The Third South Asian Conference on Sanitation (SACOSAN)
November 16-21 2008, Vigyan Bhawan, New Delhi, India

The Delhi Declaration

We, the Heads of Delegations from Afghanistan, Bangladesh, Bhutan, India, Maldives, Nepal, Pakistan and Sri Lanka, participating in the Third South Asian Conference on Sanitation (SACOSAN-III), in New Delhi from November 16 to 21 2008, attended by Ministers, elected representatives, government officials, professionals, academia, civil society, non-government and community organizations, development partners and the private sector:

1. Recognise that access to sanitation and safe drinking water is a basic right, and according national priority to sanitation is imperative.

2. Confirm our commitment to achieving National and the Millennium Development Goals (MDGs) on Sanitation in a time-bound manner in all participating countries of South Asia.

3. Assert that achieving total and sustainable sanitation in all rural and urban communities in our countries is not only possible but also is our cherished goal reiterated in SACOSAN-I at Dhaka (2003) and SACOSAN-II at Islamabad (2006)

4. We draw attention and reiterate our commitment to the following key principles and specific actions that need to be implemented at household, local, sub-national and national levels to accelerate performance and rapidly achieve our sanitation goals:

a. Ensuring that the present and future generations enjoy a healthy environment, with clean air, soil and fresh water resources;

b. Achieving sanitation for all will be an inclusive process, involving all stakeholders at all stages, especially local governments, community and grassroots groups;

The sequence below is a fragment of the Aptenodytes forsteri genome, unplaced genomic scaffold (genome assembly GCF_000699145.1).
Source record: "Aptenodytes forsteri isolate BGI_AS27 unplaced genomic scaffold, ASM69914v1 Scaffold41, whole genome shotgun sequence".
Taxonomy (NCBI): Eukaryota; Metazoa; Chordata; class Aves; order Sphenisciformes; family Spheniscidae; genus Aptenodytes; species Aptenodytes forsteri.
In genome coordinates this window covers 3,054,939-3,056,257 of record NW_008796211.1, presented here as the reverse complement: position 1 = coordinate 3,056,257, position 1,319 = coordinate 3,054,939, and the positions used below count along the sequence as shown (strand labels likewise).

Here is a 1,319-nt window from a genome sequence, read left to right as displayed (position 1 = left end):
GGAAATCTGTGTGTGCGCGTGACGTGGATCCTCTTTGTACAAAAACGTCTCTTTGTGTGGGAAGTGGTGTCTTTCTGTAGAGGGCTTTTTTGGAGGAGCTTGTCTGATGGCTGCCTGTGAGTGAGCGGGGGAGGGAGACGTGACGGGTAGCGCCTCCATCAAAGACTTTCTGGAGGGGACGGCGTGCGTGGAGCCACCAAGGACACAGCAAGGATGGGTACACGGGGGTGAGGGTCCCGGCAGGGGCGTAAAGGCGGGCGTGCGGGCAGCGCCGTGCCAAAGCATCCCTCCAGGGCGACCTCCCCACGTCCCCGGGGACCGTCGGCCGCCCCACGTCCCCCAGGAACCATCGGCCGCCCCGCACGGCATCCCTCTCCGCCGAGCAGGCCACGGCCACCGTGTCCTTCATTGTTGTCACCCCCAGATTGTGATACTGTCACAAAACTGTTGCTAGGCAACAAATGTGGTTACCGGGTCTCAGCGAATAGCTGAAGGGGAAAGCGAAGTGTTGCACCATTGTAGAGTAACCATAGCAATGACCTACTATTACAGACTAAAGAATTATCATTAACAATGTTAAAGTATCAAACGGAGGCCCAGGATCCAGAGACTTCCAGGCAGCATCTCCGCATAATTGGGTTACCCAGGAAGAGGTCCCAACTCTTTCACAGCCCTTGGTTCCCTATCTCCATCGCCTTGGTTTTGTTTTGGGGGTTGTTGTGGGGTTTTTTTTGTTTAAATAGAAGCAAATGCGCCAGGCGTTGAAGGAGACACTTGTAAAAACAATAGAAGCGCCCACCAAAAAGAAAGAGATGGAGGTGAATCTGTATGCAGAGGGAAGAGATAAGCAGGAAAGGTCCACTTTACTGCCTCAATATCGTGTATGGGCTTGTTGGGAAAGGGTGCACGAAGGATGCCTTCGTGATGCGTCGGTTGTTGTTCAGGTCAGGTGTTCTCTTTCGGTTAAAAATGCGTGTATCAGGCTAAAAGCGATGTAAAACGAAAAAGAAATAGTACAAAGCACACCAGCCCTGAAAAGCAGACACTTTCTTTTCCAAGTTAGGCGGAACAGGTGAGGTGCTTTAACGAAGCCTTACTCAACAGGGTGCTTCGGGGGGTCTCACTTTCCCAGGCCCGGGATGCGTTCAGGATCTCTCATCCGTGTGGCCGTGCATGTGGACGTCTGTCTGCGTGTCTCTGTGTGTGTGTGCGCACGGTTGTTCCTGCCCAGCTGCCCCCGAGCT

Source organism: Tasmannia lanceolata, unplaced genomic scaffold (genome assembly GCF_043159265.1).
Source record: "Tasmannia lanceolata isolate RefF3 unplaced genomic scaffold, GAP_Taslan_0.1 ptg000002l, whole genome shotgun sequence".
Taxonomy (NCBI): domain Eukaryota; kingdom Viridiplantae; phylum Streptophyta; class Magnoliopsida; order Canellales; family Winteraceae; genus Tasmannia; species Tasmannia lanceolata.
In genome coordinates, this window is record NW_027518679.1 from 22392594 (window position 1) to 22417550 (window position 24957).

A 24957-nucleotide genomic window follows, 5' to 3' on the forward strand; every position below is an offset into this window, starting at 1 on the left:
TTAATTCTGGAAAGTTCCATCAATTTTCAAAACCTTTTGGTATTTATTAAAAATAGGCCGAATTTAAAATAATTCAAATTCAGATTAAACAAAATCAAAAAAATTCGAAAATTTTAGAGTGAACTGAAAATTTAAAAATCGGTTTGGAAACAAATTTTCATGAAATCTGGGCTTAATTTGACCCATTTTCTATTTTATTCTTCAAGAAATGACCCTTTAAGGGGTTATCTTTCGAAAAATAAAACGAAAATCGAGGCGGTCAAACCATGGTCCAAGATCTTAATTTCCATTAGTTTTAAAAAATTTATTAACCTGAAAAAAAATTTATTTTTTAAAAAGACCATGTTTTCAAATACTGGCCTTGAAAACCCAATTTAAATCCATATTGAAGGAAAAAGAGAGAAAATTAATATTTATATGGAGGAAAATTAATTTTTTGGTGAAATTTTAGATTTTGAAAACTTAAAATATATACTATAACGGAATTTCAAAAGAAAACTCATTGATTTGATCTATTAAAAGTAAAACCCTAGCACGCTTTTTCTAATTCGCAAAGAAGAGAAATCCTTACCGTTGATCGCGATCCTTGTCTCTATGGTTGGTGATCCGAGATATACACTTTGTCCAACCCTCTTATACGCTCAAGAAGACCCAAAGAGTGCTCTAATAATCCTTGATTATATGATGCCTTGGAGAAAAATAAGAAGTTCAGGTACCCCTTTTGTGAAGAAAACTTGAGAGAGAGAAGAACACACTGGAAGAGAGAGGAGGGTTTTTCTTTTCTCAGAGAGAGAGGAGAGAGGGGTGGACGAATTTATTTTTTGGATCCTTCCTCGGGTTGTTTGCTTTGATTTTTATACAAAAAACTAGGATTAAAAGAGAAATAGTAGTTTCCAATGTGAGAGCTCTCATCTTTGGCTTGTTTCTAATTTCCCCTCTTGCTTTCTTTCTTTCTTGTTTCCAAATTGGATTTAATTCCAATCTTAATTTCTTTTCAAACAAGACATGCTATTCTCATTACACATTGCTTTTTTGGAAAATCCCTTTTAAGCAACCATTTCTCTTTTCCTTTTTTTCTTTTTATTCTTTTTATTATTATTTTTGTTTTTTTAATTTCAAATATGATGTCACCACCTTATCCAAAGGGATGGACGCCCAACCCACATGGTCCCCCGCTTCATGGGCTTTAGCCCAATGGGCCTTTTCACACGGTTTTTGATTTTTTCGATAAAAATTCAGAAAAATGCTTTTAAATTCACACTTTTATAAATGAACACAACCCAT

c. Sanitation will not be considered merely an infrastructure or financing challenge, but one that requires effective policy,institutional and fiscal incentives to change behaviour, working in partnership with religious leaders, communities, institutions (e.g. schools etc.), local governments and service providers; and strengthening their capacities and accountability in mobilizing, implementation and monitoring;

d. Promote thinking of sanitation as the full cycle of proper arrangements, safe conveyance and sanitary disposal/re-use of liquid and solid wastes (including solutions that do not adversely impact the quality of land and water resources), and associated hygiene behaviour;

e. A range of sanitation provision and service options will be available to choose from. Basic access to sanitation facilities will be ensured to all by reducing disparities through appropriate budgetary policies, with active participation, contribution, decision-making and ownership by communities;

f. Incentives and support will be provided for the poor and people in vulnerable areas;

g. The needs and concerns of women and most vulnerable (e.g. infants, children especially girl-children, the differently-abled, the elderly) will be addressed as a priority. Innovative mechanisms e.g. micro-finance by Self Help Groups, will be effectively promoted;

h. Socially and economically disadvantaged households will be mobilized to form groups; and supported to access sanitation and other development programs;

i. The special sanitation needs of women (e.g. menstrual hygiene management) will be integrated in planning, implementation, monitoring and measurement of program outcomes. The key role of women in managing sanitation and hygiene in community settings will be enhanced;

j. Greater thrust will be placed on promoting adequate sanitation in schools e.g. separate facilities for boys and girls, supported by safe drinking water and with adequate child-friendly facilities. Hygiene education will be incorporated into the school curricula to promote good hygiene behaviour and upkeep of facilities;

k. Collaboration between countries will be strengthened to develop capacities, sharing of best practices, and to promote mechanisms for independent monitoring;